From Our 2010 Archives

Health Tip: Recognizing Symptoms of Shingles

(HealthDay News) -- Shingles is caused by the herpes zoster virus, the same one that causes chickenpox.

After chickenpox subsides, the virus becomes inactive (dormant), until an unknown factor triggers its reemergence as shingles-- a painful, blistering rash.

The U.S. National Library of Medicine says you're more likely to develop shingles if you're 60 or older, had chickenpox before you were 1 year old, and have a condition that's caused a weakened immune system.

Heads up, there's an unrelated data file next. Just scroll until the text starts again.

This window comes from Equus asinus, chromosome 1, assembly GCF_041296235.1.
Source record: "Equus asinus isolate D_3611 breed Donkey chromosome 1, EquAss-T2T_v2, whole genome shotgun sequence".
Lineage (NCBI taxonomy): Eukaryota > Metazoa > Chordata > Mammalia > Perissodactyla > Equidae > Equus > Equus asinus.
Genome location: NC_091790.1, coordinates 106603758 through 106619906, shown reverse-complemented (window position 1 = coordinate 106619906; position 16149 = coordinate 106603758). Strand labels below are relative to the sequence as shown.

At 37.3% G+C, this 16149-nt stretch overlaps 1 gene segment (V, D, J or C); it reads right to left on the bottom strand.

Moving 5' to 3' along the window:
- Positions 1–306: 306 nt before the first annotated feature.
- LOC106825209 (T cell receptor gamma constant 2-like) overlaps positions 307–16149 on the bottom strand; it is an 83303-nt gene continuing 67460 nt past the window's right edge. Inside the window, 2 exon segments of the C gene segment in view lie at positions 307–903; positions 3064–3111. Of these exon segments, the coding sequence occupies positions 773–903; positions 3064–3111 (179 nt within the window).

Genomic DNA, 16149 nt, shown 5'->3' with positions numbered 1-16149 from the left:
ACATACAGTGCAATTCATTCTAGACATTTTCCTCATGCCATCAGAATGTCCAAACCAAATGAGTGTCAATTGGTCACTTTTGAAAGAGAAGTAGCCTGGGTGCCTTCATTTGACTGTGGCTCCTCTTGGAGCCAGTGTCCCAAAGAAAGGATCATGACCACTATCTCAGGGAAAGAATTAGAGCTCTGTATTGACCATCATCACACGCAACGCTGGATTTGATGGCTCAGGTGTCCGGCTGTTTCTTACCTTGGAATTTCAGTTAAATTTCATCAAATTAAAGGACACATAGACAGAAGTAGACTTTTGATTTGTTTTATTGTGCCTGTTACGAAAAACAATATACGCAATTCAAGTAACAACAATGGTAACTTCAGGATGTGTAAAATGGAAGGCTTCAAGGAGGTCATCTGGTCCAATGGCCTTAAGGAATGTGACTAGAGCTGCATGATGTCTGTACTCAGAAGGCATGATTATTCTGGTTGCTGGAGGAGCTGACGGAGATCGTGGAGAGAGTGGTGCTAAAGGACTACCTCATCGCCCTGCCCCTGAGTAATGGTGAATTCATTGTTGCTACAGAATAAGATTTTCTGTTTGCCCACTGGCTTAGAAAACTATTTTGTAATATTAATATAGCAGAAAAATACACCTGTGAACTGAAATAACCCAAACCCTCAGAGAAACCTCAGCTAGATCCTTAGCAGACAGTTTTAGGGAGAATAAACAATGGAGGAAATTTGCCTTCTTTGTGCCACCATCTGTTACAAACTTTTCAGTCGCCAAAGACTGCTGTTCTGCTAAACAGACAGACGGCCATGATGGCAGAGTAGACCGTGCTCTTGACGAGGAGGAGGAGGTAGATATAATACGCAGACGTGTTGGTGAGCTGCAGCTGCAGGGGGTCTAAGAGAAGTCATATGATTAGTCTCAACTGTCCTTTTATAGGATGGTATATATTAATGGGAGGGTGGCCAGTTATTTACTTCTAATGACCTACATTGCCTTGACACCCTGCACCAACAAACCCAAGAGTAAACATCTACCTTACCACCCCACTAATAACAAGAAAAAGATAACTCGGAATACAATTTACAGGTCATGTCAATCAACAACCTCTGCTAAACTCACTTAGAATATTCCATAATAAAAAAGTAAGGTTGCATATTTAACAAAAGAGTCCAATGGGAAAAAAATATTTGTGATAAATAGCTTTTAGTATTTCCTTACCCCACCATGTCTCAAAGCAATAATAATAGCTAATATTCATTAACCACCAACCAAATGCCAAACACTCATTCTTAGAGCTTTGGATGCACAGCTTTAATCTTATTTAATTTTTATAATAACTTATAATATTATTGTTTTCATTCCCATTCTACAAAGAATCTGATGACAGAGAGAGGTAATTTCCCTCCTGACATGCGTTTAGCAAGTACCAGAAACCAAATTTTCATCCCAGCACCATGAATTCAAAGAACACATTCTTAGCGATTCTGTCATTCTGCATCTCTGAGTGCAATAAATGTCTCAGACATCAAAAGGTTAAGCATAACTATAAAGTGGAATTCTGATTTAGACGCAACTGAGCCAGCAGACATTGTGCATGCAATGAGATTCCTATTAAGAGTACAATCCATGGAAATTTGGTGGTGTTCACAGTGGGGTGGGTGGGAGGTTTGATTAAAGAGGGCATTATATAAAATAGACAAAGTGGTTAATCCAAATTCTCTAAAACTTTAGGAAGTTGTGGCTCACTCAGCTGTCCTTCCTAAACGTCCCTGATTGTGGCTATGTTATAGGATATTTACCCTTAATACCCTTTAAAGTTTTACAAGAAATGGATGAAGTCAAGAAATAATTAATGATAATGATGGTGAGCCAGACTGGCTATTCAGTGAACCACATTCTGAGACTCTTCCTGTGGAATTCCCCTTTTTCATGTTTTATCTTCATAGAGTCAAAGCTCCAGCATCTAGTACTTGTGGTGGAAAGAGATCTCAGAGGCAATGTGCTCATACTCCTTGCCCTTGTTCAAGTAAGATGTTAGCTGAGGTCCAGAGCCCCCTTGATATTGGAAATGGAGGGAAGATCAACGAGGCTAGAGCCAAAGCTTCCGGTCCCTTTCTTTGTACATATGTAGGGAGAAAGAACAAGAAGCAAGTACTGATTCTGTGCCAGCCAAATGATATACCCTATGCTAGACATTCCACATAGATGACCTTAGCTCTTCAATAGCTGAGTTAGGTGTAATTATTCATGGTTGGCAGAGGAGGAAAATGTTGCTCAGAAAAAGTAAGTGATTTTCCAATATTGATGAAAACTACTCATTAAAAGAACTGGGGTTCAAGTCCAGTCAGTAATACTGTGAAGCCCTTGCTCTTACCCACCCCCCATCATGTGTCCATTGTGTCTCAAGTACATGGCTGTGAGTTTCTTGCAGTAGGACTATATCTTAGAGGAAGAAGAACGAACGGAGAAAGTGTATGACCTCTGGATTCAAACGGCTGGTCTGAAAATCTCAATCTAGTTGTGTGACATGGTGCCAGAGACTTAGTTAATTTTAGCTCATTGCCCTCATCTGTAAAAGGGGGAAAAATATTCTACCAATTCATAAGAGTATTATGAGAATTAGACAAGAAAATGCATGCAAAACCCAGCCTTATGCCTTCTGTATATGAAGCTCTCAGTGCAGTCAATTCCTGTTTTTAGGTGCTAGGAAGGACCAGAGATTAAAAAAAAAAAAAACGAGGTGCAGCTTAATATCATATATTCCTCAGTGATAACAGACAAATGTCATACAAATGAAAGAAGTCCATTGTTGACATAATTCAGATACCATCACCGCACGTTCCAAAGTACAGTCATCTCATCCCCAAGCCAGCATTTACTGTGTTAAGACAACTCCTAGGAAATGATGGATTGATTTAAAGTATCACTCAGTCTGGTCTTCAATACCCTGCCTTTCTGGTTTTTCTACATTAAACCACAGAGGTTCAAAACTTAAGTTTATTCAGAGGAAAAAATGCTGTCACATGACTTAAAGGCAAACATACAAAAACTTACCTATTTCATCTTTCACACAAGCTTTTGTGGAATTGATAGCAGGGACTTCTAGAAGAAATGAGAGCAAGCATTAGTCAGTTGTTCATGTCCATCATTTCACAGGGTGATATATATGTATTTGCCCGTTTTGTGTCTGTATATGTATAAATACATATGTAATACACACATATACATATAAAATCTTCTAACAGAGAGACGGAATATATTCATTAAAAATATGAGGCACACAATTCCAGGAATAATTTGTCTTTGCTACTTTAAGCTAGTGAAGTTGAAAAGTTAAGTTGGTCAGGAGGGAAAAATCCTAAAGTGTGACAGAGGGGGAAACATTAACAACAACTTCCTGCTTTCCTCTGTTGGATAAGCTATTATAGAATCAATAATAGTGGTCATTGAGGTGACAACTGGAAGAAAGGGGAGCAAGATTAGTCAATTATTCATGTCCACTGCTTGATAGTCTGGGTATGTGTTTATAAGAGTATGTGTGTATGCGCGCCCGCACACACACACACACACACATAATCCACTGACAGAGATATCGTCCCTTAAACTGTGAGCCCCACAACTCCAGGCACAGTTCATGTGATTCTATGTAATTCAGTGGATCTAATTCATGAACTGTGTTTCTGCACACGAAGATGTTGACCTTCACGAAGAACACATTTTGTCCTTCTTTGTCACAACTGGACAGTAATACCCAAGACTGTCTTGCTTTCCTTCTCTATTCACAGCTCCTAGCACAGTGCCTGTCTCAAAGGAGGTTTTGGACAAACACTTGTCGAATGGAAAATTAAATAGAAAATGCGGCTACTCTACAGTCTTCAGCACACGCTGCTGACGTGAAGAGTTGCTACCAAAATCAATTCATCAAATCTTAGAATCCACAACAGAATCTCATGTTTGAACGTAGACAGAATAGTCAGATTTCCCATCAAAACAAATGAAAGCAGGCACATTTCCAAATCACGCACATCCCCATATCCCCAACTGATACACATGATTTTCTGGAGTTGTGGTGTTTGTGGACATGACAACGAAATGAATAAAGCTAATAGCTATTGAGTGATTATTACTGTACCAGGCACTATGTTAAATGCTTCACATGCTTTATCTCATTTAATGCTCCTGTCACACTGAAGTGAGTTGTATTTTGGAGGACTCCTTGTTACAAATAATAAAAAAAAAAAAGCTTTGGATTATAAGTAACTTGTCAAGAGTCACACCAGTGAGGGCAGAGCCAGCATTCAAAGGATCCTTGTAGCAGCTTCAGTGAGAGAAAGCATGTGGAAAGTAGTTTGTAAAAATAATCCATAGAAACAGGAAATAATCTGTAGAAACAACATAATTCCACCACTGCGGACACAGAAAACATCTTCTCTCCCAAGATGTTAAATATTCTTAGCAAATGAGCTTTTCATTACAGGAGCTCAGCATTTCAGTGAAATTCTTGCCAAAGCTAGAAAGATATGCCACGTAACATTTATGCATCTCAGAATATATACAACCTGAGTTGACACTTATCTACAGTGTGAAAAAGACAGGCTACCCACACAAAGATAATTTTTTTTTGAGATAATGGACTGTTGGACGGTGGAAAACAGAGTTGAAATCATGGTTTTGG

The agency says these symptoms are typical of shingles:

  • Pain in the abdomen.
  • Difficulty moving facial muscles.
  • Droopy eyelids.
  • Fever and chills.
  • Lesions near the genitals.
  • Headache.
  • Hearing loss.
  • Joint pain.
  • Inability to fully move the eyes.
  • Swollen glands.
  • Taste and vision problems.

-- Diana Kohnle

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